Moving away from animal-based antibodies
Experts from academia, government, and animal welfare groups met Dec. 3 to discuss the use of nonanimal-derived antibodies in research, medicine, and biotechnology. The meeting was held at the National Institutes of Health in Bethesda, Maryland.
Antibodies are blood proteins used to target and affect specific molecules. They have a variety of important applications, including development of therapeutics for conditions such as immune deficiency, multiple sclerosis, and certain cancers.
Most antibodies are derived from laboratory animals, but cell-based production is on the rise. Attendees said efforts should increase to continue that trend.
The National Toxicology Program (NTP) Interagency Center for the Evaluation of Alternative Toxicological Methods (NICEATM) organized the meeting in collaboration with PETA International Science Consortium, Ltd. (PETA-ISC).
Potential to improve research
Participants noted that antibodies from animals are difficult to characterize and can introduce variability into research. They said using antibodies produced in cells via gene-splicing methods could improve quality of experimental results.
“There’s growing consensus that there’s no scientific reason we can’t do this,” commented NICEATM Director Warren Casey, Ph.D. “Addressing the practical challenges will be difficult, but agreement on the science has to come first, and I think we have that.”
One task will be to demonstrate that antibodies from cells work as well or better than ones from animals. Other hurdles include decreasing the cost of production and increasing commercial availability. And beyond those concerns are issues related to animal welfare.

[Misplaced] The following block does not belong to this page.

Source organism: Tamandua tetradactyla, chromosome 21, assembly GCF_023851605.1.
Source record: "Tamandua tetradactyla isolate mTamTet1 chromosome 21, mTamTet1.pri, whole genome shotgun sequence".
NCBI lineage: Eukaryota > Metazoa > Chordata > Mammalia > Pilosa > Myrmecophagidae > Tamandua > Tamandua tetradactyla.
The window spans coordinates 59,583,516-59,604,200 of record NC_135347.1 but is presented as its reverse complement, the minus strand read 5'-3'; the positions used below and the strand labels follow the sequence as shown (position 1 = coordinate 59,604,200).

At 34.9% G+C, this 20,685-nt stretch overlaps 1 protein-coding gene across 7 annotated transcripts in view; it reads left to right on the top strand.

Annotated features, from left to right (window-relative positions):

“Many animal-free test methods actually employ animal-derived antibodies and therefore are not truly animal-free,” explained PETA-ISC’s Amy Clippinger, Ph.D. “A transition to animal-free recombinant antibodies benefits both ethical and scientific aspects of research.”
Those in attendance agreed that initial efforts should focus on eliminating methods for antibody production that can cause discomfort in animals. They also identified a need to standardize terminology used to describe characteristics of nonanimal-derived antibodies.
In addition, participants encouraged expanding the market for such antibodies. They discussed developing an industry-wide symbol to use in commercial catalogs to aid users searching for alternatives to animal-based antibodies.
A short report summarizing the workshop will be published in early 2020. There also will be a position paper that describes the advantages of nonanimal-derived antibodies.
Events planned for 2020 reflect worldwide interest in this issue. NICEATM will present a webinar in January on animal-free affinity reagents (see sidebar). Those include antibodies but also small molecules that can function similarly, such as peptides and nucleic acid.
Also, the European Union Reference Laboratory for Alternatives to Animal Testing will soon publish a full report on this topic. A summary of the report, presented at a recent meeting of an NTP advisory committee, described the scientific benefits of animal-free affinity reagents and promoted their use.
NICEATM plans to convene a larger workshop later this year to build on the December meeting and the report from Europe.
(Catherine Sprankle is a communications specialist for ILS, the contractor supporting NICEATM.)